The first thing which will probably strike you about the OS as delivered in the Z10 is how much of a direct clone of Apple’s iOS it appears to be. You get the same rows of icons, the same battery, wireless, time and 3G/4G signal indicators at the top of the screen, and the same dynamic when switching between different screens of icons on your home screen.

    Inputting text is similar, installing apps is similar, and even many of the individual apps which BlackBerry has developed itself or has preinstalled on the Z10 for you are similar. All in all, personally, I really feel as though BlackBerry has made an out-and-out effort here to directly rip off many of the core features of iOS with BlackBerry 10, and it’s done it in a way which is much more blatant than Android or Windows Phone did. There’s less customisation around those original iPhone features than you’ll see in other operating systems.

    Android may function very similarly to iOS, but when you get a bit deeper you start to realise that they are fundamentally different operating systems under the hood. There are just so many little differences in the user interface between the two dominant players that you are always aware you’re not using iOS when you have an Android phone. And of course, Windows Phone has a radically different UI paradigm to iOS (a modern modern UI, some would say).

    In comparison, BlackBerry 10 looks and feels incredibly similar to iOS. When you combine the phone’s iPhone 5-lookalike hardware with BlackBerry 10, it’s hard not to feel that BlackBerry has gone a little too far here.

    There are some differences in the way you use BlackBerry 10 compared to iOS or Android, however. For starters, swiping to the left-most screen gets you into your message centre (BlackBerry Hub), which centralises incoming messages from a variety of services such as email accounts, SMS, Facebook, Twitter, Google Talk and even phone calls and BlackBerry Messenger messages. It’s got some bugs and UI quirks, but overall we found BlackBerry Hub a really quick and useful way to get access to all incoming communication at the same time.

    Then there’s how you deal with open applications. Once you open an app, it’ll look and feel pretty much like an open app on iOS or Android. However, switching apps is more dynamic than on iOS. The Z10 has no capacitive or physical buttons for navigation, but you can swipe up from the bottom of the screen to get into a kind of window manager mode where you can see open apps and switch between them and close them. We really liked this feature; it’s something Apple doesn’t do a good job of, and it’s a reminder that physical and even capacitive buttons on smartphones are not truly necessary any more.

    BlackBerry 10 also steals some ideas from Android. There’s often a ‘back’ button on screen, for instance, which is very useful in getting back to the previous screen before the current one.

    In terms of the included functionality which you get with the Z10, pretty much everything is here. You get all the normal smartphone functionality — email/unified messaging, phone functionality, web browsing, mapping, camera, music and video playing, weather apps, a dedicated app store for third-party software and so on. Just like iOS and Android, if you can think of a basic feature which a modern smartphone operating system has, BlackBerry OS will have it as well. It’s all broadly quite functional, and sometimes it even looks great — for example, we love the Z10′s lock screen, with the detailed information it presents, and the lovely way it flows up to reveal your home screen as you swipe the Z10 open.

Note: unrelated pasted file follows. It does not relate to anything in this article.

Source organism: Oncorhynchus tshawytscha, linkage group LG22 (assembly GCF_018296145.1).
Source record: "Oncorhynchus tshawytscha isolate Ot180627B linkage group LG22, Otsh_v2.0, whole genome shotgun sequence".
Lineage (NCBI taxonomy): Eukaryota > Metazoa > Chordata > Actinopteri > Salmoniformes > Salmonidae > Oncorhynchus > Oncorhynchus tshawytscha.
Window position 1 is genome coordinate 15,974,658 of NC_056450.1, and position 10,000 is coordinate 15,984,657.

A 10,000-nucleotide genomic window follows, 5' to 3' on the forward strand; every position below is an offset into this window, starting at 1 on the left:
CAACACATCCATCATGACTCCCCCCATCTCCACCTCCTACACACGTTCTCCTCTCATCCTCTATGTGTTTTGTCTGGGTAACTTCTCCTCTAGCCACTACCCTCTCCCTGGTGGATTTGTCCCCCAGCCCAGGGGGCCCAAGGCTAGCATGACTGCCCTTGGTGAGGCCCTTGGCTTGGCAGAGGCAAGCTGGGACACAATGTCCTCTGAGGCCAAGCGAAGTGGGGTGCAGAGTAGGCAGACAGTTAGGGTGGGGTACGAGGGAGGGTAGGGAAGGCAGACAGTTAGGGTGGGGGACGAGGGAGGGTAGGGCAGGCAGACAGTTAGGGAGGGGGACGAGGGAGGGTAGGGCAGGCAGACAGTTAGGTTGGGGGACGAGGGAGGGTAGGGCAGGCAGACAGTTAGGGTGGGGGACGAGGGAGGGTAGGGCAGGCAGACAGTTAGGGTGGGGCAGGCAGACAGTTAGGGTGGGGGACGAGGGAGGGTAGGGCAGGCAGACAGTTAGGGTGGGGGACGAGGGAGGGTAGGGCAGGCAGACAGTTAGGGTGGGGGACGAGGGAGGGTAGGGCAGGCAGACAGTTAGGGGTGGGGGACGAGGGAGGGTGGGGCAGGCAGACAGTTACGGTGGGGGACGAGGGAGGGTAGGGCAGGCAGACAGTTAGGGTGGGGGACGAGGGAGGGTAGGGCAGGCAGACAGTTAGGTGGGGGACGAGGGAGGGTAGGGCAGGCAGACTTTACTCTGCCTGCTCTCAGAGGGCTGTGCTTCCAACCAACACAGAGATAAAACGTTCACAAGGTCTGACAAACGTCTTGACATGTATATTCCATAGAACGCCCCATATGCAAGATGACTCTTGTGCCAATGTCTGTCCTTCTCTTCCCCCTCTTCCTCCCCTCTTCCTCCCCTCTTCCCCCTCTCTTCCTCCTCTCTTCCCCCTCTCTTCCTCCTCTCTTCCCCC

There are some caveats to this situation, however.

    Firstly, you need to be aware that although the hero apps (phone, email, SMS, mapping etc) work really well, once you get beyond those apps into the guts of BlackBerry 10, it’s pretty raw. There are plenty of little bugs and user interface inconsistencies here which make it very clear that this is an early stage smartphone operating system. Just like iOS and Android in the early years, time and time again you’ll be left wondering … ‘why did they do that that way’?

    To illustrate a few examples: The ‘back’ button and other menus don’t always appear in BlackBerry 10 when you need them, the settings page is horrendously complex and often the experience of using even a first-party app just feels a little it’s divorced from the main operating system user interface. Many things aren’t consistent, and you sometimes have to hunt around to do what should be obvious.

    There are also some major bugs. On smartphone review models, it’s our standard practice to wipe the devices before we send them back to the manufacturer, to preserve our privacy once the device gets to the next reviewer. On the Z10, not only did this take an age, but the phone actually crashed badly during the re-initialisation process. We could see the screen very dimly, but it didn’t respond to input, and we actually had to physically remove the battery to get it to switch off. To put it mildly … this is a pretty bad bug.

    Secondly, the third-party app ecosystem is abysmal. A quick browse through the BlackBerry World app store makes it clear that while BlackBerry has done an admirable job of making sure that some of the most popular enterprise apps are available and featured right up-front, the depth is only skin-deep. When you start searching for the kind of popular third-party apps which you find on iOS and Android (for example, our go-to for e-reading, Amazon Kindle), you’ll find that they’re usually just not available. The paucity and poor quality in general of BlackBerry World apps is readily apparent.

    Sure, you can also install native Android apps — and on paper, this feature should broaden the Z10′s appeal a great deal. However, those apps run in a rather dated version of Android which doesn’t integrate with the rest of BlackBerry 10, meaning it feels like you’re running an emulated version of an app on your smartphone. Not ideal … and the performance isn’t fantastic.